“I didn’t think it was close,” said Farmer of what was widely seen as one of the worst decisions in recent memory. “It was competitive, it wasn’t close, and I got shot in my hand a few months prior to that, too.”

But a loss is a loss, at least until Ogawa tested positive for the banned substance Androstanediol. Suddenly, a fighter who got few, if any, breaks, got one. The result of the Ogawa fight was changed to a No Contest and Farmer got a second shot at the crown against Billy Dib in August 2018, and this time he left no doubts, scoring a near-shutout decision win in Australia.

Tevin Farmer was a world champion, and he’s barely been touched since, successfully defending his title four times, defeating James Tennyson, Francisco Fonseca, Carroll and Guillaume Frenois. And while he’s not leaving a pint of blood in the ring every time he steps between the ropes, his slick boxing and stellar defence is making a positive impression with hardcore fans.

“I definitely think people are starting to appreciate it,” Farmer said. “It’s about damn time [laughs]! I still think I have some doubters out there, but it’s okay to have doubters because without doubters, we wouldn’t be who we are. It’s not their job to believe in me, it’s my job to make them believers.”

A win over 2012 Olympian Diaz (30-1, 15 KOs) will go a long way towards eliminating the remaining doubters, but Farmer (30-4-1, 6 KOs, 1 NC) doesn’t believe one of the most intriguing bouts of the new year will be that intriguing once the bell rings.

“I don’t really think it’s going to be tough,” said Farmer ahead of the fight at Miami’s Meridian at Island Gardens. “I just feel like he’s definitely coming to fight, he’s gonna come in shape and he ain’t gonna back down. He’s got some balls with him. It’s expected to be a tough fight, but I’m expecting to make it easy.”

The toughest fights may be ahead, and none of them will be taking place in the ring. Instead, Farmer’s most formidable test is getting the other champions and big names at 130lbs to agree to fight him.

“I don’t let it bother me,” he said. “I just fight and win. If the fights get made, they get made; if they don’t, they don’t. I don’t base my career on nobody else’s path and I don’t focus on what I can’t control.”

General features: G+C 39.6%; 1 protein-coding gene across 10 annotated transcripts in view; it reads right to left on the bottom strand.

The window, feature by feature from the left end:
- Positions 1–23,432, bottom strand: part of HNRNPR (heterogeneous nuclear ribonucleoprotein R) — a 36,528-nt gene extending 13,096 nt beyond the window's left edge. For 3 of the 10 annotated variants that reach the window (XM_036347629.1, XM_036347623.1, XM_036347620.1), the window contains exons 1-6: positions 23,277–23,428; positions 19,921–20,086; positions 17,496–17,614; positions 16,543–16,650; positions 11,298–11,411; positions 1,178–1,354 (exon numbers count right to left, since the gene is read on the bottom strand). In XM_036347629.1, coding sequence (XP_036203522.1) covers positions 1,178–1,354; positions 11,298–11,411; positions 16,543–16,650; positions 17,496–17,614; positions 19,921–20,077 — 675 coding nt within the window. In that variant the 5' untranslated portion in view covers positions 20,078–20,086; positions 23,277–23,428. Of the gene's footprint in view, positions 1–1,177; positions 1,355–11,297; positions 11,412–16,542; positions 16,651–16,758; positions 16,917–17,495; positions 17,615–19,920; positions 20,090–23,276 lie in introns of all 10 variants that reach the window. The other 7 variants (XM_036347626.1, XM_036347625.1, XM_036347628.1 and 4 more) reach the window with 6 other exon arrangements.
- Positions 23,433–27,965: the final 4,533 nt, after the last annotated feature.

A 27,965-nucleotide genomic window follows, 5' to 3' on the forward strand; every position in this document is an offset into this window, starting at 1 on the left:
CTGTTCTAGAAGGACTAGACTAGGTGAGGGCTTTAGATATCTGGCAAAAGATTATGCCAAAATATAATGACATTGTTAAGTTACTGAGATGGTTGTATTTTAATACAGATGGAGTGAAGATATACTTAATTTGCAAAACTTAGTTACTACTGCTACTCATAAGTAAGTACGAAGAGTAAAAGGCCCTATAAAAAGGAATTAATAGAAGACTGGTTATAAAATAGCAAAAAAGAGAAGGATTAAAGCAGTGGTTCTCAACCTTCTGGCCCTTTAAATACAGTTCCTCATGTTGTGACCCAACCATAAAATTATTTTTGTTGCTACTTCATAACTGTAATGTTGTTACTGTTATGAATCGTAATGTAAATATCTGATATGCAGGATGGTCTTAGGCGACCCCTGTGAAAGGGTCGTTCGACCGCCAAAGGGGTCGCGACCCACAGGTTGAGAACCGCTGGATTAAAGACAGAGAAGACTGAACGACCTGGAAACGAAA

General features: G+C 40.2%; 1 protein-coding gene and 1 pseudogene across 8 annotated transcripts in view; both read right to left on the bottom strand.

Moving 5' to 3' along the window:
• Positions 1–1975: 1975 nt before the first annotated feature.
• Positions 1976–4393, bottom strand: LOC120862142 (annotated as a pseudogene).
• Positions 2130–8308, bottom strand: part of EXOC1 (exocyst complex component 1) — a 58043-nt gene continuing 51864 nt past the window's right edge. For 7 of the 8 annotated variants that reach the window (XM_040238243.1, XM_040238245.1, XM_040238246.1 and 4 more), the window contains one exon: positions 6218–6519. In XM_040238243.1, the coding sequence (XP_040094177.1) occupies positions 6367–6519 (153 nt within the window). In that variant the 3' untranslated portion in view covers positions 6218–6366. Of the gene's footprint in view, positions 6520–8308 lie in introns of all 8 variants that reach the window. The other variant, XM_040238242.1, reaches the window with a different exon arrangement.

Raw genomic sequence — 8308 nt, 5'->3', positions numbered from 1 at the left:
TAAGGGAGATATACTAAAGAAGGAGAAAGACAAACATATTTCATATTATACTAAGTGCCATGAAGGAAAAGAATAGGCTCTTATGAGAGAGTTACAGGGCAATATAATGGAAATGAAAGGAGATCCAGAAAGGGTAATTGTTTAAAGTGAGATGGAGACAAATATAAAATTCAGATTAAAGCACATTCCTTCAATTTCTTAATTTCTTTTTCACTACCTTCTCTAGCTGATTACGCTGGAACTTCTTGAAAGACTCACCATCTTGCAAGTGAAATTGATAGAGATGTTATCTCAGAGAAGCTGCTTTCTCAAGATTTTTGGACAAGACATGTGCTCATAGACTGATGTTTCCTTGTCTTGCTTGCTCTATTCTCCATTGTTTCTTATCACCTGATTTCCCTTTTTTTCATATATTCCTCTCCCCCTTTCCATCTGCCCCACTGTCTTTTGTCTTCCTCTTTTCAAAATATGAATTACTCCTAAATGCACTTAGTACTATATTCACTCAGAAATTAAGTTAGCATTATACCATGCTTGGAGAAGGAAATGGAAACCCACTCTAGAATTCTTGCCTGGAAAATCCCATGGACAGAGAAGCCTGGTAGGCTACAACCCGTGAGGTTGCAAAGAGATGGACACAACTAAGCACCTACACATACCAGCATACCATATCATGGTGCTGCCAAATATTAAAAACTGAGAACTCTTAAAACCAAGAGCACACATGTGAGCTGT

But is he at least optimistic that he will soon share the ring with Gervonta Davis, Rene Alvarado, WBC champion Miguel Berchelt, WBA belt-holder Leo Santa Cruz or WBO boss Jamel Herring?

“I don’t know,” Farmer said. “We don’t dictate that. As bad as I want them and keep calling names out, it’s not gonna happen on my time. Boxing is not one organisation. It’s multiple different people, so if their promoter don’t want them to fight me, it’s not gonna happen. So why worry?”

It’s another example of Farmer following his own road, and though he’s made his feelings known about fighting the fights fans want to see him in, he knows he’s on record doing his part to make them come to fruition.

“I wonder why me and Gervonta Davis didn’t fight yet,” he said. “I wonder why me and Berchelt didn’t fight yet. I wonder why me and any of these other guys didn’t fight yet. I’m going on my fifth defence. I know I want the fight on my end, and I can make it happen on my end, but the other guys don’t. I don’t feel like they want to fight me.”

Who would? Farmer has the perfect style to make anyone look bad, and that’s a testament to his skill and adherence to a forgotten creed that in the prize ring, the object is to hit and don’t get hit. But if a 130lb fighter wants to be great, he can’t duck Tevin Farmer forever. He knows that, so there is a little bit of optimism there that the best is yet to come.

“Absolutely,” he said. “I’m just getting started.”